An underwater view of Posidonia oceanica seagrass in the Mediterranean Sea, on June 24, 2015

'Lungs of the Mediterranean' at risk

Posidonia oceanica spans the Mediterranean seabed from Cyprus to Spain, sucking in carbon and curbing water acidity but scientists warn that human activity is quickly driving the undersea grass to its demise

AFP |
Published: 05.02.22, 17:22
Under the Mediterranean waters off Tunisia, seagrass meadows provide vital marine habitats for the fishing fleets and an erosion buffer for the beaches that the tourism industry depends on.
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  • Even more importantly, seagrass is key in storing carbon and producing oxygen – critical to slowing the devastating impacts of climate change – so much that the Mediterranean Wetlands Initiative (MedWet) calls it "the lungs" of the sea.
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    An underwater view of Posidonia oceanica seagrass in the Mediterranean Sea, on June 24, 2015
    An underwater view of Posidonia oceanica seagrass in the Mediterranean Sea, on June 24, 2015
    An underwater view of Posidonia oceanica seagrass in the Mediterranean Sea, on June 24, 2015
    (Photo: AFP)
    But, scientists warn that human activity is quickly driving the undersea grass to destruction, with dire environmental and economic impacts.
    The seagrass, known as Posidonia oceanica, spans the Mediterranean seabed from Cyprus to Spain, sucking in carbon and curbing water acidity.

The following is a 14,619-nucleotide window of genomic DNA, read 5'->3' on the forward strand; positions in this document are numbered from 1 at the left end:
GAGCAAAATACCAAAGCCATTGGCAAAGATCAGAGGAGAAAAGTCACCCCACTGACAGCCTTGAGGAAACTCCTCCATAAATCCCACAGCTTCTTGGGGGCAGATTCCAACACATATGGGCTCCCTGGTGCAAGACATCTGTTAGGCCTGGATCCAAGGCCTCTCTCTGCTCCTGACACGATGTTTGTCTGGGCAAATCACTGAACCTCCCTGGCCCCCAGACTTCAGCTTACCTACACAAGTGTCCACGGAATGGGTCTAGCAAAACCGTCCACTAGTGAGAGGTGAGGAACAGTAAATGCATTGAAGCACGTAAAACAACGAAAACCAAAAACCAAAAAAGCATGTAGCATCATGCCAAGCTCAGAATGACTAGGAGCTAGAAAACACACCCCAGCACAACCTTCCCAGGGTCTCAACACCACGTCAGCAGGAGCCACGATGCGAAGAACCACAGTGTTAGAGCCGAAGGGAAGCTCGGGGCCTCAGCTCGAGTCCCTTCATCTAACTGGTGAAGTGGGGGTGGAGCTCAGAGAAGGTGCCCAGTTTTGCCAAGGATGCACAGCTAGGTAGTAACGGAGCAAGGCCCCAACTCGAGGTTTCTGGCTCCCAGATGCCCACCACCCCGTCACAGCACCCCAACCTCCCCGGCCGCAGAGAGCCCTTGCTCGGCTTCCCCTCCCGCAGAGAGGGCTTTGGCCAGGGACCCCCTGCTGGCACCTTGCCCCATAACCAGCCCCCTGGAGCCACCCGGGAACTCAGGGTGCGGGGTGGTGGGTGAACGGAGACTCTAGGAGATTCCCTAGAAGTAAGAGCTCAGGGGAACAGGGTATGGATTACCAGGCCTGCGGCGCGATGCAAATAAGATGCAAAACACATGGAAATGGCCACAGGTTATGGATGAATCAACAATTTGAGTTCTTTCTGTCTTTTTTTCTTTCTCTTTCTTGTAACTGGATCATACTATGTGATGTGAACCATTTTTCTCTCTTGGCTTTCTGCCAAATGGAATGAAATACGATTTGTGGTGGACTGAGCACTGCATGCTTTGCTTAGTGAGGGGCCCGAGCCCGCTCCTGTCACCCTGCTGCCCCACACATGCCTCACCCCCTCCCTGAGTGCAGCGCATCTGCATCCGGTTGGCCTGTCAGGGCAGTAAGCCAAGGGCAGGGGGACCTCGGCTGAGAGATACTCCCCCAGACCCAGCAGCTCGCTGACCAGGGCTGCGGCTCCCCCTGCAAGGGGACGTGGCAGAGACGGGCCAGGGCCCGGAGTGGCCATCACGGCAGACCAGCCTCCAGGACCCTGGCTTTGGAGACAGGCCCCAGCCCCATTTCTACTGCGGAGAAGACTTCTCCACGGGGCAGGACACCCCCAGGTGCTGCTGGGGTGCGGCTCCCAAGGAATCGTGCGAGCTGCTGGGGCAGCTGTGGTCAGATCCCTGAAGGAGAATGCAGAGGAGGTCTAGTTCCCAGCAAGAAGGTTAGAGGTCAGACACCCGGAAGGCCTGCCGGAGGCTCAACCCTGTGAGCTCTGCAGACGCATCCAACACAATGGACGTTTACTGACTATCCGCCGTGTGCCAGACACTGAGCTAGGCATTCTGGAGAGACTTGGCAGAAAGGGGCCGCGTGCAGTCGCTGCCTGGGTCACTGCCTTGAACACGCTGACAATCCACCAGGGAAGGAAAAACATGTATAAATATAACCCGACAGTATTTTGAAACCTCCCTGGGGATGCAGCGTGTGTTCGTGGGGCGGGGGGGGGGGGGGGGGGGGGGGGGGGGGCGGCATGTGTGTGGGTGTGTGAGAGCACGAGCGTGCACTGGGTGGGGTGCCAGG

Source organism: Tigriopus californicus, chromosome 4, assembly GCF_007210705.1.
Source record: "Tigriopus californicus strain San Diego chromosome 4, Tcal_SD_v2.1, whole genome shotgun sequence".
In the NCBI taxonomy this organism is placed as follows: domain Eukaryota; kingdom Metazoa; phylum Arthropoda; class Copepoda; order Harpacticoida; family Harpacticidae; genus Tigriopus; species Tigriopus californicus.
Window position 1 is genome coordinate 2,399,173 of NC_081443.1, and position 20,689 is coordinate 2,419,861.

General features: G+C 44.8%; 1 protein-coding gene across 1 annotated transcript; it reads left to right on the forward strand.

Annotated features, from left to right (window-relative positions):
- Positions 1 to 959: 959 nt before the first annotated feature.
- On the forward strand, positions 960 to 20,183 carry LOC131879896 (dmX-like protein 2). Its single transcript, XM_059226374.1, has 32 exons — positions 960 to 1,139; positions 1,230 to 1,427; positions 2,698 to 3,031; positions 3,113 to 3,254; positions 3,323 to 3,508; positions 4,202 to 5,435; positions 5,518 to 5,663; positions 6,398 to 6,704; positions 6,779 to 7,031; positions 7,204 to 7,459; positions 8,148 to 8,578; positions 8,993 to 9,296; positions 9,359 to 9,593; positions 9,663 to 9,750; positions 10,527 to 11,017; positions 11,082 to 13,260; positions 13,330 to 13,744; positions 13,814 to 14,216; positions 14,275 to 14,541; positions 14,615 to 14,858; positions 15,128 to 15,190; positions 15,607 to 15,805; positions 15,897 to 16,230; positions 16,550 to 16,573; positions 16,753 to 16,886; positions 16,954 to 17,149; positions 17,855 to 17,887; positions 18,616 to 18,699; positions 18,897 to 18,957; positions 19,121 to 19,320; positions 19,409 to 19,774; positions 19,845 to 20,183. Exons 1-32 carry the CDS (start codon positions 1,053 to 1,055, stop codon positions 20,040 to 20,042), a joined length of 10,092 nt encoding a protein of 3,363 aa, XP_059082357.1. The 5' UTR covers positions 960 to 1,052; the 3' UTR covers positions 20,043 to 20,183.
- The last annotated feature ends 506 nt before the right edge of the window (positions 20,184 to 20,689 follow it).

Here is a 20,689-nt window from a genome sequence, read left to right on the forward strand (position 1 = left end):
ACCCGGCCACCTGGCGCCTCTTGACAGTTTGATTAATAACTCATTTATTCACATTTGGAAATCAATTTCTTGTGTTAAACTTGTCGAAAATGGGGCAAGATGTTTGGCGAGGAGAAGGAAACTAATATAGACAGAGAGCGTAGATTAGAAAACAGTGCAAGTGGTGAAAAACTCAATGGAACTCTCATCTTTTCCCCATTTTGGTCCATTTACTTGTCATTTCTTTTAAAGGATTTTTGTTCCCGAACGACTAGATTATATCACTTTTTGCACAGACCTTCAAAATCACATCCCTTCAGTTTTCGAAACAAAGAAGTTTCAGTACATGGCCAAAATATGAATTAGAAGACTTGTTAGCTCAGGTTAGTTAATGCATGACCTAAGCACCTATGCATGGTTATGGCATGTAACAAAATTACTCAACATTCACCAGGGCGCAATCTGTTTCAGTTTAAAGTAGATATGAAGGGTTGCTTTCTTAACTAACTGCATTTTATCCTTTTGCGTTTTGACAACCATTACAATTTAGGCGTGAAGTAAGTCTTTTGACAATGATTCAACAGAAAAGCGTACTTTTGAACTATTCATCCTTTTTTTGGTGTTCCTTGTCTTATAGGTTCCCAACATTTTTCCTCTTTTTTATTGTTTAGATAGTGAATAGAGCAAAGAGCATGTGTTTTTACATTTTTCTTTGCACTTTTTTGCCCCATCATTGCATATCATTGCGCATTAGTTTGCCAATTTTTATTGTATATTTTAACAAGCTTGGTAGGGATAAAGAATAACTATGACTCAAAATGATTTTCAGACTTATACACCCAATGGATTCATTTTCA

"Posidonia oceanica... is one of the most important sources of oxygen provided to coastal waters," according to MedWet.
    Tunisia, on the North African coastline, "has the largest meadows" of all, spreading over 3,900 square miles, marine ecologist Rym Zakhama-Sraieb said.
    The underwater flowering plants absorb three times more blue carbon – the term used to describe the removal of carbon dioxide from the atmosphere by the ocean and coastal ecosystems – than a forest, and they can store it for thousands of years, she added.
    But rampant pollution, illegal fishing ripping up the seagrass, and a failure by people to appreciate its life-giving importance are spelling its demise.
    The seagrass is also crucial for a country already gripped by a grinding economic crisis, Tunisian marine biologist Yassine Ramzi Sghaier warned.
    "It is the largest provider of jobs," he claimed, noting that at least 150,000 people are directly employed in fishing and tens of thousands in the tourism industry.
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